Review: In ‘Amsterdam,’ a cast full of stars fails to lift off

20th Century Studios

Ben Churney, news correspondent

“Amsterdam” had so much promise on paper, with its cast of award-winning heavyweights and an interesting-enough storyline, but the film does not seem likely to be nominated for an Oscar (or any award) anytime soon.

In director and writer David O. Russell’s “Amsterdam,” Burt Berendsen (Christian Bale) is a damaged doctor (from the war) who befriends Harold Woodman (John David Washington), a fellow veteran, and Valerie Voze (Margot Robbie), a nurse they met after getting badly injured. It’s set throughout the course of World War I and the trio’s trip to Amsterdam following the war. Fast forward to the 1930s, and the three characters get wrapped up in the mysterious murder of a mutual friend. From there, it becomes even stranger, as it’s clear that there is much more behind the murder than the trio thought. It takes them on a journey that connects with family, other friends, powerful people and organizations. 

A murder mystery with a star-studded cast should have been reason enough for a ticket purchase, but the film turned out to be a waste of two hours. Other than Bale’s exceptional acting, most of the performances — and there are many, across this yearbook of a cast — are lackluster and devoid of any emotion. Aside from the dull acting, the writing from Russell is surface-level and cheesy. There are no characters to bond with, not much to keep viewers on the edge of their seats — which a murder mystery should do — and ultimately nothing meaningful to take away from this film.

The on-screen relationship between Valerie and Harold seemed to have potential, as their love story took many turns, but it flopped from the beginning. The writing for these characters was abysmal, as it did not engross the audience, or help viewers empathize or relate with the characters. Also, the acting from Robbie and Washington did not help, as the audience never cared much for how this relationship turned out, even though it was the main romantic focus in the film.

The plot of “Amsterdam” bounces around from the characters’ pasts to the present day (of the 1930s), with random interjections from insignificant side plots. Viewers can’t help but feel lost as what started out as a murder mystery turns into another person’s murder mystery, which then turns into the characters trying to take down a fascist organization.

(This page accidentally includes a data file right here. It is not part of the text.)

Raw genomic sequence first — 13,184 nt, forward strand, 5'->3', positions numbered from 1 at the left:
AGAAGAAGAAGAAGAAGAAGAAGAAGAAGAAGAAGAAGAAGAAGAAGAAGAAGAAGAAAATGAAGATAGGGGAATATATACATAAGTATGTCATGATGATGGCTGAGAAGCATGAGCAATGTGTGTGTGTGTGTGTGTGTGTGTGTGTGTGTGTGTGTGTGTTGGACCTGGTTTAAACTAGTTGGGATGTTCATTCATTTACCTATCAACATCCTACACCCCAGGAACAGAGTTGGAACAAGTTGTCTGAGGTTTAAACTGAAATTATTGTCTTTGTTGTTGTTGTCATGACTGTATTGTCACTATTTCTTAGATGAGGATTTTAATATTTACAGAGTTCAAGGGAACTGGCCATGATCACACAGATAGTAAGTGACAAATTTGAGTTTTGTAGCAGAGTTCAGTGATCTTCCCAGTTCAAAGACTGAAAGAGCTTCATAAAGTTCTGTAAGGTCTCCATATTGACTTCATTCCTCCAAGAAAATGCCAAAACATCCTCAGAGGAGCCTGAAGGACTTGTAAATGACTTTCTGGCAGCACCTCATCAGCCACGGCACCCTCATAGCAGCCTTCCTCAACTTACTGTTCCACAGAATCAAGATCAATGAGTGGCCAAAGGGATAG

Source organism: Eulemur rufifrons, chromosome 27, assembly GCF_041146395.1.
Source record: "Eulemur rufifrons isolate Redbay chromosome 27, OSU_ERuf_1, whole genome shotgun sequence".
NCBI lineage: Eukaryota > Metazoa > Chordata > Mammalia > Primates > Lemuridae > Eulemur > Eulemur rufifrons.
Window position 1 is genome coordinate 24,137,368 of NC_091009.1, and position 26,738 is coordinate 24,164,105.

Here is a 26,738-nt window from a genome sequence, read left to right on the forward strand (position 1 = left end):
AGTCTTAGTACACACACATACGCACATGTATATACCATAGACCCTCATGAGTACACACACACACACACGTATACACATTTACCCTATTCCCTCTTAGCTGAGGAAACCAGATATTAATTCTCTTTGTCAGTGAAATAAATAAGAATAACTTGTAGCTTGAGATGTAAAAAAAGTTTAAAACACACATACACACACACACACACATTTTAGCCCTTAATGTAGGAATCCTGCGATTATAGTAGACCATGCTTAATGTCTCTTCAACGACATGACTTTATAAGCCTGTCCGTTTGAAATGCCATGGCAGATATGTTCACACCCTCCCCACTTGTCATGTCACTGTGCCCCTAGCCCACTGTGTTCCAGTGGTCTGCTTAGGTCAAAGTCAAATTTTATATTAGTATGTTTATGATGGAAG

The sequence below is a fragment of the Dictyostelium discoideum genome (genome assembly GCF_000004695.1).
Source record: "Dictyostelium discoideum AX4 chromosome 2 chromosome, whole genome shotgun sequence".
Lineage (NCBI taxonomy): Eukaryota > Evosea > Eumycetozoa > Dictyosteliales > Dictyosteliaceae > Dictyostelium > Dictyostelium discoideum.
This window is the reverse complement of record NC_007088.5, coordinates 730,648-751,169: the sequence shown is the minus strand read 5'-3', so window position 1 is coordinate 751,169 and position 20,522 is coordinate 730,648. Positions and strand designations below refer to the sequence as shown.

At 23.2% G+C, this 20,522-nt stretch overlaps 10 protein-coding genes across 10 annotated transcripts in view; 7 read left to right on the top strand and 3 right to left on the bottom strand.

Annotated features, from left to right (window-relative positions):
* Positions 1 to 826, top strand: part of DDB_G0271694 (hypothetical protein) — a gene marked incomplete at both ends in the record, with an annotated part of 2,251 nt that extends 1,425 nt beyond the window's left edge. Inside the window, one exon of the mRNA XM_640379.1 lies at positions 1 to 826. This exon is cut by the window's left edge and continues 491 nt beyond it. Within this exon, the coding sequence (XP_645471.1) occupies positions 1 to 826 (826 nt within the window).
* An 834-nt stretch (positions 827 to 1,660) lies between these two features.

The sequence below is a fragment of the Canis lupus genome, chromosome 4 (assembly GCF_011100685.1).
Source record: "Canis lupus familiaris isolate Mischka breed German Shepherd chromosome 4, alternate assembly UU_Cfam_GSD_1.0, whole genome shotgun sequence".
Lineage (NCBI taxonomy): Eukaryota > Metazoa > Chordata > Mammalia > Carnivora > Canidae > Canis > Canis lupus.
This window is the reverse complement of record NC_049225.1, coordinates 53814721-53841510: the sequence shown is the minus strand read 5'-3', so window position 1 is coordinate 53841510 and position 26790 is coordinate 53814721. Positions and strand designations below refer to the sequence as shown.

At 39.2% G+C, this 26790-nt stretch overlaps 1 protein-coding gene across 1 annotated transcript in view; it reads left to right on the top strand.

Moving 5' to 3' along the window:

What films lack in writing, they can sometimes make up for with gorgeous cinematography or inventive editing. However, this film’s mediocre camera work, shots and editing are hardly heavy lifters under the weight of its subpar storytelling. Russell’s creative risks, however large, don’t stick the landing, which is perhaps the only real humor in the two-hour film. 

Not only is “Amsterdam” disappointing for viewers, but it has become a massive loss for its creators. A monstrous $80 million was spent making the film, which opened to an embarrassing $6.4 million in the box office. In an age in which many studios prioritize profit-guarantors like superhero films, sequels and spinoffs, it’s encouraging to see a studio spend this much money on an original storyline. But it’s frustrating to see them place their bets on a terrible project. The slow, dragging train wreck that is “Amsterdam” has itself become another obstacle to original storytelling in a film industry that insists on moving farther and farther away from uncertain, explorative projects.

A highly anticipated October release for many, “Amsterdam” falls way short of expectations, dragged down by minimal-effort performances and a cookie-cutter screenplay not worth remembering. In an ideal industry, the shortcomings of this film — both creatively and economically — won’t deter major studios from producing original stories. 

Luckily “Amsterdam” is a film that will be forgotten by most, and that its A-list cast will no doubt wish for the film to be struck from their IMDb pages.